Out earning him

Written by Little Pink Book, adapted by Carrie Pink

As successful as you are, you've never had a problem with him making more money. But what about when the tables turn? If you've recently become the breadwinner of the family, you're not alone.

The recession has hit men (who have lost three out of every four jobs) the hardest, leaving more ladies to bring home the bacon. But as open minded and progressive thinking as your man may (or may not) be, he may not be as cool with it as he thought he would be – or as you hoped he would. Frustrating? Yes. Abnormal? Sadly, no.

While you certainly shouldn't feel guilty for his insecurities, a little patience can go a long way to make the transition easier on your slightly ruffled partner (and your relationship).

I guess the initial thought of a woman who brings home the bacon and cooks it seems pretty sexy at first, but then it loses its luster for men. They associate money with power and are not interested in losing any ground in that area.

But it's all about finesse, you can actually bring home no bacon at all and still be the head of the household, its all about your level of assertiveness, your confidence, and your ability to ward off insecurities...

As if money wasn't a touchy enough subject, talking about finances could get more emotional since he's now bringing home less money (or nothing). Check out Bringing Home the Bacon: Making Marriage Work When She Makes More Money

The question of the day, Do stay-at-home hubbies really make life easier?

When I was 10 years old, my sisters friend had come over and was talking about his goal to be a stay at home husband.. he was 17 or 18 at the time and he wanted nothing more than to stay at home with the kids and keep house while his wife went out and brought home the bacon.... I thought this guy was the most amazing thing on earth.. lol From then I wanted to be a careerist women and lasso me a house husband to keep the house, kids, and do laundry!!!! lol

By the time I had kids I would never have wanted anyone to stay home with them but me, and no one cleans like me! But when I was young, it sure was a nice fantasy, and a girl can fantasize can't she!!!??

First it became OK, then almost mandatory, for a woman to have a career. Now we seem to have cleared the toughest hurdle of all: making it OK for a wife to be the breadwinner – and for her husband or partner to stay at home.

In fact, it's become a downright common scenario. Here's the math: More than 30 percent of women today earn more than their husbands do, according to one survey. Throw a business degree into the equation and that number soars to 60 percent of women earn more than their husbands.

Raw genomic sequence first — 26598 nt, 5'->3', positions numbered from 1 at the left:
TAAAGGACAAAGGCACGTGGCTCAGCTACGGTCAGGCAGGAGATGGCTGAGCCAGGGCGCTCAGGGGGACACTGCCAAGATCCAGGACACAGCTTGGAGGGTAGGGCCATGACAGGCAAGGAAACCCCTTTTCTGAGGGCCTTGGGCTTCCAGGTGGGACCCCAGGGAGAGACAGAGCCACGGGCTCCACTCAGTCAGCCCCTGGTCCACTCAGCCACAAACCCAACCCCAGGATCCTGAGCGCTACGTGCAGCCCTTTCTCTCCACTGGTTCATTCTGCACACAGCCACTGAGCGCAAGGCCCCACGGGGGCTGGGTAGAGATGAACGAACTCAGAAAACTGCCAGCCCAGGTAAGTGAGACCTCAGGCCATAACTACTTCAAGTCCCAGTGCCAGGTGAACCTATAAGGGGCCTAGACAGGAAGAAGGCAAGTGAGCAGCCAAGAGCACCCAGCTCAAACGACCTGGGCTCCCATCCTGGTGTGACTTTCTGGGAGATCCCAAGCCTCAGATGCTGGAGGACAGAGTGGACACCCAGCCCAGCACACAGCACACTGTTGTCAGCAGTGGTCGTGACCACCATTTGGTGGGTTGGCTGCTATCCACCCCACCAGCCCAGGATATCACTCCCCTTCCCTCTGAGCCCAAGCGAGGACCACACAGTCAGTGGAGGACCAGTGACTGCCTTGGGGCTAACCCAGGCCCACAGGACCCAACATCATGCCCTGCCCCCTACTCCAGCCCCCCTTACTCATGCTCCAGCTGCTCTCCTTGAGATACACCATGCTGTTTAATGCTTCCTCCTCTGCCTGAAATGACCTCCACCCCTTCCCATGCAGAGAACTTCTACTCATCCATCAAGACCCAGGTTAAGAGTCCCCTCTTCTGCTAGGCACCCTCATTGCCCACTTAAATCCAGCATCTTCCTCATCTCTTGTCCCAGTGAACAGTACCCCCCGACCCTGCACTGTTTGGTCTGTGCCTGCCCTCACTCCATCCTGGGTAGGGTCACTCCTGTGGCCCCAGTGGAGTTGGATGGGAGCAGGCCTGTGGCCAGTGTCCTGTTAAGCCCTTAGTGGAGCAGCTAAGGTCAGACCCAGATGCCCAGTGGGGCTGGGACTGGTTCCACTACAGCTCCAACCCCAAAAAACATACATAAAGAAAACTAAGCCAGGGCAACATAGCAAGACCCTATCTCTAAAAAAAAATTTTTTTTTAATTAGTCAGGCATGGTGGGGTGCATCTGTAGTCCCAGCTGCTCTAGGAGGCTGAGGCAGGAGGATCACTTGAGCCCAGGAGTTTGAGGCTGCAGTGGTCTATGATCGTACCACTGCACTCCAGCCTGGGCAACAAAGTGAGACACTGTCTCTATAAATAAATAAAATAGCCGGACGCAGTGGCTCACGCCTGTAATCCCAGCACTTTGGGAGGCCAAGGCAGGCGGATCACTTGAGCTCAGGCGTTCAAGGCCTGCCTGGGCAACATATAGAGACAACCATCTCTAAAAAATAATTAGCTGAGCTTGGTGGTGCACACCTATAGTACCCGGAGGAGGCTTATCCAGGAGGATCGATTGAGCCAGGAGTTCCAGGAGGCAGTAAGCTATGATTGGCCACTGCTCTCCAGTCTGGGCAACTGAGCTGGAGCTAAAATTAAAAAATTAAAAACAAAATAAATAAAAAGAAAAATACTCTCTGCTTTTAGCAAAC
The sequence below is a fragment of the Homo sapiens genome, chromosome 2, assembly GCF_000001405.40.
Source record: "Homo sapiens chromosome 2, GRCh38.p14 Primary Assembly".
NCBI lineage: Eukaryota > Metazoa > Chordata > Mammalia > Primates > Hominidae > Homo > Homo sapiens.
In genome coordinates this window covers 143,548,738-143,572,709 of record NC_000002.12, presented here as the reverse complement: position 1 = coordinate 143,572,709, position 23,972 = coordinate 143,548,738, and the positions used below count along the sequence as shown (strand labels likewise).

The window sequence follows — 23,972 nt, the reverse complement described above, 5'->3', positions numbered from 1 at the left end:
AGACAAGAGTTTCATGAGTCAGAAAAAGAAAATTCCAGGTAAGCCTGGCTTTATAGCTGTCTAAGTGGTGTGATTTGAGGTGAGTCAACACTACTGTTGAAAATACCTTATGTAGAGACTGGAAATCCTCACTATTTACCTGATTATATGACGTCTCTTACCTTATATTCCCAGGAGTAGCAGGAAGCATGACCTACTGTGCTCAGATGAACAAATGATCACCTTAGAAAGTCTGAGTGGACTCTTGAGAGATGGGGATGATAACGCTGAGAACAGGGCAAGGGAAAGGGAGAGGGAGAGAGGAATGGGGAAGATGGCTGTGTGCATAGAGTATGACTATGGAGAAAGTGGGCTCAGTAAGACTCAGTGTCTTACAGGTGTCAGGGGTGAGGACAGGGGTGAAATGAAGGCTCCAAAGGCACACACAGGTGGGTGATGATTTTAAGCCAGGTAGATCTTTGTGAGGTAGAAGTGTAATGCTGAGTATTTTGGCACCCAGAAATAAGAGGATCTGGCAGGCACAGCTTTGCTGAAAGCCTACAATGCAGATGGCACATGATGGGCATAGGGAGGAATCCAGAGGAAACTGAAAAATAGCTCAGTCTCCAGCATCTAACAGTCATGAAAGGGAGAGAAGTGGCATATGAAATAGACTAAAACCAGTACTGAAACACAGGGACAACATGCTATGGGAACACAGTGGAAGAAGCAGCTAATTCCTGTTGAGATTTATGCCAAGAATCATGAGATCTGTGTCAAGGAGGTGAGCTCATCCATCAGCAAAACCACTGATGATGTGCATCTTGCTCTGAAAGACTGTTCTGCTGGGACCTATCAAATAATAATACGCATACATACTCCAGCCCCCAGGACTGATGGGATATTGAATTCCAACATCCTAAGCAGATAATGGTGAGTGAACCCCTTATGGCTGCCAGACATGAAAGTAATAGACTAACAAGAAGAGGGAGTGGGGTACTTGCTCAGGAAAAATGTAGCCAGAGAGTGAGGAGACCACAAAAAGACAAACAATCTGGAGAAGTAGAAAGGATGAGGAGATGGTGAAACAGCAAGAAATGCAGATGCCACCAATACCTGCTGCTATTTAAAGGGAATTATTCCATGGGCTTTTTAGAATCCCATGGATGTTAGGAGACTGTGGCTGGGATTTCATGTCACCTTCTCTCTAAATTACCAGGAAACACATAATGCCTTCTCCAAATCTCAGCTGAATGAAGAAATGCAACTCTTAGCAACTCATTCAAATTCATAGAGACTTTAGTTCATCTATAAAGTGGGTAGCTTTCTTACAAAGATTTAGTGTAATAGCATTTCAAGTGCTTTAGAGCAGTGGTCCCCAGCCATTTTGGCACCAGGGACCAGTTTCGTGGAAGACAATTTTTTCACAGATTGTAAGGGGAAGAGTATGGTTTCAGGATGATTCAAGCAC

So, after generations of wives dutifully delivering scotch and slippers to hubby's Barcalounger at 6:15 (and still having the energy to deliver in the bedroom later), aren't we overdue for the switcheroo and all its attendant perks? Are a spotless house, a perfectly prepped cosmopolitan, sexy abs and a little decompression time with Sex and the City reruns too much for a girl to expect?

Probably. Men haven't evolved that far!

But unlike the working men of generations past, it appears women are more likely to accept the bad with the good when it comes to their spouses' domestic performance – and even show a little empathy along the way. (we're just more compassionate, period)

Entitlement vs. Acceptance
"I don't want to come home to a man who's 40 pounds overweight with a big gut," admits New York City interior designer Karen Hartmann. "I want to come home to a hot guy in great shape. A vacuumed carpet and a made bed, and I've had to resign myself to the fact that I won't get everything." Her partner stays at home, teaching martial arts 3 nights a week. But, she acknowledges, "He does make dinner. He runs errands for me during the day, gets the dry cleaning, takes the dog out, washes the dog. I deal with it by keeping sight of all the other things he does."

Patty Leuchten, founder and president of the Avoca Group, a pharmaceutical consulting company in Princeton, N.J., is the mother of three children ages 9 to 14 who have been raised by her househusband, Mark, an artist. She did, had to come to terms with the fact that, with Mark at the helm, returning home to an immaculate house would not be a reality. The solution? The couple struck a compromise and hired a maid.

For Diane Lore, vice president of digital media, GCI Group, the feelings of entitlement had more to do with her paycheck, plain and simple. "I clearly see money as power, and I have had to work hard to temper that emotion at home," her husband, Richard Ross, is the at-home dad of their three children. Lore says, "I catch myself feeling that I should be able to eat out, shop or whatever because I'm the one earning the money. It took some time for me to realize that our common goals were more important than emotional quick fixes."

So although it might be well our turn to expect and demand domestic perfection, most of us are, well, bigger than that!!!!!!

xoxo
Carrie Pink
Pretty World Inc
Modern Day Suergirl

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